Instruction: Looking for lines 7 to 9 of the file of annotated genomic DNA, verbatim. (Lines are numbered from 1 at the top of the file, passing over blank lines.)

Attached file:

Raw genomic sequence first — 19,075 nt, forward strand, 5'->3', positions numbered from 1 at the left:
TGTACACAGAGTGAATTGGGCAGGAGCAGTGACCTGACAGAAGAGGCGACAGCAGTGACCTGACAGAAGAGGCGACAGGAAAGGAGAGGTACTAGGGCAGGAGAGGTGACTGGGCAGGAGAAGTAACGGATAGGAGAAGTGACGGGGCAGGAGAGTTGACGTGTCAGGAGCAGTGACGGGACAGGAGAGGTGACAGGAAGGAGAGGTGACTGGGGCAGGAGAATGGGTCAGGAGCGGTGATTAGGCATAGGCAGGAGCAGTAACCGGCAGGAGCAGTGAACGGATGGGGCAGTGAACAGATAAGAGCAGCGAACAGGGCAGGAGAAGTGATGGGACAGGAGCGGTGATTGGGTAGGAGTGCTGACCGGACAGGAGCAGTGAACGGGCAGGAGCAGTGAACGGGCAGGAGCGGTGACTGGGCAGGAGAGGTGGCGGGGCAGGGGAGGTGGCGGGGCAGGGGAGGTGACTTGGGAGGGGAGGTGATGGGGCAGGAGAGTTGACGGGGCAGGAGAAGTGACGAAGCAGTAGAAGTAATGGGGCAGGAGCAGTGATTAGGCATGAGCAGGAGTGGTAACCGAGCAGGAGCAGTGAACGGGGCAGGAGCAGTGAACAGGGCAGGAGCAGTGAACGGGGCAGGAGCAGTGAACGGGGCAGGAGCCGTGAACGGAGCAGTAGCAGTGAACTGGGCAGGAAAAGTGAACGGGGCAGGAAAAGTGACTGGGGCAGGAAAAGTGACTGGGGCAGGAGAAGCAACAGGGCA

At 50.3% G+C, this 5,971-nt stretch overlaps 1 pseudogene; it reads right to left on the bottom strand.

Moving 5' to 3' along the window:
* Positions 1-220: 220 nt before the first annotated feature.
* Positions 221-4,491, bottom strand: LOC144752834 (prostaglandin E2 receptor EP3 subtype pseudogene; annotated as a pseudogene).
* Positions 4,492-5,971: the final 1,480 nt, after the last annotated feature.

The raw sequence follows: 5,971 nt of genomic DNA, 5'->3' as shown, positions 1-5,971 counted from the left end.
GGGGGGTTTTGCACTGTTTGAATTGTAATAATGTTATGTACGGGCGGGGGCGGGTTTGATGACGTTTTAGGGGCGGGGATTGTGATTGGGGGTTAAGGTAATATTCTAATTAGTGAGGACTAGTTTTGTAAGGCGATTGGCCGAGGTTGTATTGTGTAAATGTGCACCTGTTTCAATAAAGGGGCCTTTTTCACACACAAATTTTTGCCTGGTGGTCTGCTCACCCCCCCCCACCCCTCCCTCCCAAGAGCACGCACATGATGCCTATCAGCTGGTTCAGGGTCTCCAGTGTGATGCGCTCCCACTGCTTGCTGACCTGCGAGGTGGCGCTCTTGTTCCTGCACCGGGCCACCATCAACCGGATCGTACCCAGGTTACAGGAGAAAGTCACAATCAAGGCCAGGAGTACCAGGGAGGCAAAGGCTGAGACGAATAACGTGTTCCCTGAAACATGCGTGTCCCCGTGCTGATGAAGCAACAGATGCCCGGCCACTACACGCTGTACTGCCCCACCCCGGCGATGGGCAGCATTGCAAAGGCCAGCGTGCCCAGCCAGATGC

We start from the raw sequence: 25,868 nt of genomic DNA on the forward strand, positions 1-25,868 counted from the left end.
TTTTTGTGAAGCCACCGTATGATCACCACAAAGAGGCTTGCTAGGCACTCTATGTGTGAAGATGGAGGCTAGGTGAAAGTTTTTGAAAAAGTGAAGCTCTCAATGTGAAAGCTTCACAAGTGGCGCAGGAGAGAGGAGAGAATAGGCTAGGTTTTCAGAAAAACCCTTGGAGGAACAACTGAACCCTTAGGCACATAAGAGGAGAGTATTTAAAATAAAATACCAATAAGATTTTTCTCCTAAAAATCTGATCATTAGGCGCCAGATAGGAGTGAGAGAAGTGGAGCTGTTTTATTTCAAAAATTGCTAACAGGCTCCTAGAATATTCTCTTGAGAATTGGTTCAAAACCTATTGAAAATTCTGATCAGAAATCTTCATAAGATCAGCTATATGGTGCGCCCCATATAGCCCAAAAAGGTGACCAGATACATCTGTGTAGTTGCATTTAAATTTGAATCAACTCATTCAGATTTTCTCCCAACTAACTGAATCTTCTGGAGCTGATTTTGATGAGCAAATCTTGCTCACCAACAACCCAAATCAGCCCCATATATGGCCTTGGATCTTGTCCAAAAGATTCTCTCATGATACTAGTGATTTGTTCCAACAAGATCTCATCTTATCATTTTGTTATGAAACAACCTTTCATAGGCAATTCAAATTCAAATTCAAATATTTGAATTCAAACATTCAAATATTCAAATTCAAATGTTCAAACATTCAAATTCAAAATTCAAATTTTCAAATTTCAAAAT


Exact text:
* Positions 4,492-5,971: the final 1,480 nt, after the last annotated feature.

The raw sequence follows: 5,971 nt of genomic DNA, 5'->3' as shown, positions 1-5,971 counted from the left end.
GGGGGGTTTTGCACTGTTTGAATTGTAATAATGTTATGTACGGGCGGGGGCGGGTTTGATGACGTTTTAGGGGCGGGGATTGTGATTGGGGGTTAAGGTAATATTCTAATTAGTGAGGACTAGTTTTGTAAGGCGATTGGCCGAGGTTGTATTGTGTAAATGTGCACCTGTTTCAATAAAGGGGCCTTTTTCACACACAAATTTTTGCCTGGTGGTCTGCTCACCCCCCCCCACCCCTCCCTCCCAAGAGCACGCACATGATGCCTATCAGCTGGTTCAGGGTCTCCAGTGTGATGCGCTCCCACTGCTTGCTGACCTGCGAGGTGGCGCTCTTGTTCCTGCACCGGGCCACCATCAACCGGATCGTACCCAGGTTACAGGAGAAAGTCACAATCAAGGCCAGGAGTACCAGGGAGGCAAAGGCTGAGACGAATAACGTGTTCCCTGAAACATGCGTGTCCCCGTGCTGATGAAGCAACAGATGCCCGGCCACTACACGCTGTACTGCCCCACCCCGGCGATGGGCAGCATTGCAAAGGCCAGCGTGCCCAGCCAGATGC